Climate change is not the only man-made threat that could wipe out humanity; a nuclear war would also do that.

By Matthew Rozsa, Salon

Suddenly, the threat of nuclear war feels closer than it has in decades. The Bulletin of Atomic Scientists updated their Doomsday Clock to 100 seconds to midnight, and President Joe Biden has issued increasingly ominous statements reflecting how the looming conflict over the Ukraine that could ensnare both Russia and the west into conventional war.

And, some fear, war with nuclear weapons. It is a prospect that has haunted human beings since the dawn of the Cold War. Politicians who were perceived as too open to the idea of nuclear war would pay for their hawkishness at the polls. Motion pictures from “Dr. Strangelove” to “The Day After” have depicted an uninhabitable world, filled with lethal amounts of radiation and short on necessities like food and water. As our electrical infrastructure collapsed around us, people would resort to looting and other violent methods to survive. The seeming deterioration of civilization during the early months of the COVID-19 pandemic would be nothing compared to the anarchy and destruction that would follow nuclear war.

Nuclear Missiles With Warhead Aimed at Gloomy Sky. Balistic Rockets War Backgound.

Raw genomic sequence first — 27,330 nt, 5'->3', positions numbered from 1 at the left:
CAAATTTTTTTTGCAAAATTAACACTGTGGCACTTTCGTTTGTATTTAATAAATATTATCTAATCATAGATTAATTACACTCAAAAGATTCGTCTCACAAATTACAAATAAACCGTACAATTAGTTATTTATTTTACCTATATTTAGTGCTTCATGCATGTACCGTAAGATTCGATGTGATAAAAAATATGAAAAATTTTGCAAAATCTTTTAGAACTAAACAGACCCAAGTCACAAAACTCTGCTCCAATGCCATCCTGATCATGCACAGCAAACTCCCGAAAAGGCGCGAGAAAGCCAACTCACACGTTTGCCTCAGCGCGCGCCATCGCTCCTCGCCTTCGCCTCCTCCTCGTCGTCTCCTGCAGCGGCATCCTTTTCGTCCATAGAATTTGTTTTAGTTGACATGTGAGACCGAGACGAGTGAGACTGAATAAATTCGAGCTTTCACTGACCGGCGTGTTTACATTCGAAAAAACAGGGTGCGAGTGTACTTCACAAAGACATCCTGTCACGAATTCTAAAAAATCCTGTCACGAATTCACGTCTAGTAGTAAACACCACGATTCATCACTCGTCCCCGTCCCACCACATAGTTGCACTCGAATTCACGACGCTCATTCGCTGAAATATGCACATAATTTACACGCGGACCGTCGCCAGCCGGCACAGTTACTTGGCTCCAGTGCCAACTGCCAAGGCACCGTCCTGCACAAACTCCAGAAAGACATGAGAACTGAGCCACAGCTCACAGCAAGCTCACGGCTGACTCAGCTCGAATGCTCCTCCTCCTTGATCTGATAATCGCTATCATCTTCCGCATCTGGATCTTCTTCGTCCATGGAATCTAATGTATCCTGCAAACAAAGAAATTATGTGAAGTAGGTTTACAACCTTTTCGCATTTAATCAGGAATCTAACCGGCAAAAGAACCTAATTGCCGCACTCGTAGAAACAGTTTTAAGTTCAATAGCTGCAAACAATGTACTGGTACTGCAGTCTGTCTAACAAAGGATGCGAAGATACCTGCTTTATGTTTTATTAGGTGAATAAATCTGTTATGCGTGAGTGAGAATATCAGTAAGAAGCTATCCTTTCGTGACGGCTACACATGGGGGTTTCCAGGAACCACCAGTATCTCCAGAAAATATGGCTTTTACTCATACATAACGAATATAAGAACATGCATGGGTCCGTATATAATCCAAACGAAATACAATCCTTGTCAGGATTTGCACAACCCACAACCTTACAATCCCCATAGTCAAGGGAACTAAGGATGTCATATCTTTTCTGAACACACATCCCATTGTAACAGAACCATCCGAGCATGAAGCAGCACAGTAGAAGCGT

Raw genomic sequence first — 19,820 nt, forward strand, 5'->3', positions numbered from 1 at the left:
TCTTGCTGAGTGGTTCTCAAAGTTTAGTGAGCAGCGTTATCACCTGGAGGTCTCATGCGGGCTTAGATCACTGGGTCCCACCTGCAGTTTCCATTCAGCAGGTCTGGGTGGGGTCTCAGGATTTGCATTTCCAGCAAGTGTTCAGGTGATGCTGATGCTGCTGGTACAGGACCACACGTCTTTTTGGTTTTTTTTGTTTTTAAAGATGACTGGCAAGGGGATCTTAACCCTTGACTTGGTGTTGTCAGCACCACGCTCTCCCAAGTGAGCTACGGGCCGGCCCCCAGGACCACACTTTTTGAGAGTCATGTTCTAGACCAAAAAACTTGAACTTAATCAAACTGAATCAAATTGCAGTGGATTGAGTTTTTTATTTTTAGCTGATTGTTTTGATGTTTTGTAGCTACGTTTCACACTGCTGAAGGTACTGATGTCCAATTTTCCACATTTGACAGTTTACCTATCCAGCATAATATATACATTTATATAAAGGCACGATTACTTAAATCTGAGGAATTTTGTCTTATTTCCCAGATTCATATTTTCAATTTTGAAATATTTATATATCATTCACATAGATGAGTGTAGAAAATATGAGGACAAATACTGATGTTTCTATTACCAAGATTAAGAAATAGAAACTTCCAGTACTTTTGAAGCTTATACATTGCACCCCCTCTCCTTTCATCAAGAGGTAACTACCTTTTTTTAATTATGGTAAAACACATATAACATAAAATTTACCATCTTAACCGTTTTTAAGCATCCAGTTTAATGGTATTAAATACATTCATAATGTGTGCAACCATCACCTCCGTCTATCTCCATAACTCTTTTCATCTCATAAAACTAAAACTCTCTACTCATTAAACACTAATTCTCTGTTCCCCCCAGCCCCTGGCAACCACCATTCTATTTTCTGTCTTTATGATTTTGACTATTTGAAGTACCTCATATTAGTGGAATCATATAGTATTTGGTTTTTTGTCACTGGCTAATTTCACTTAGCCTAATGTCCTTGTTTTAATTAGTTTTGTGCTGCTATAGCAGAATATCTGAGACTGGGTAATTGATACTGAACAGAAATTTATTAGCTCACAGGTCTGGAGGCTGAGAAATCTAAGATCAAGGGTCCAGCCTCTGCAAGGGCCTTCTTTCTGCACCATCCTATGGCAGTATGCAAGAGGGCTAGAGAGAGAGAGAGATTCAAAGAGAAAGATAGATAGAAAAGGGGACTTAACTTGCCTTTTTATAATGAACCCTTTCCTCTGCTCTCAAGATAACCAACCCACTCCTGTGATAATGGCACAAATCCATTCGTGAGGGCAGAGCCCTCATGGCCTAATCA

Yet decades of living with nuclear weapons have produced a broad body of knowledge as to what a nuclear war might do to the planet, and to humanity. If even a “small” nuclear war were to break out, tens of millions of people would die after the initial blasts. A blanket of soot would wrap the rays of the Sun and cause a nuclear winter, destroying crops all over the planet and plunging billions into famine. In the northern hemisphere, there would be such severe ozone depletion from the nuclear smoke that organisms would suffer from increased exposure to damaging ultraviolet light. While things would not be as bad in the southern hemisphere, even well-positioned countries like Australia would face the ripple effects from a small nuclear war in the northern hemisphere by sheer virtue of its interconnectedness with the global community.

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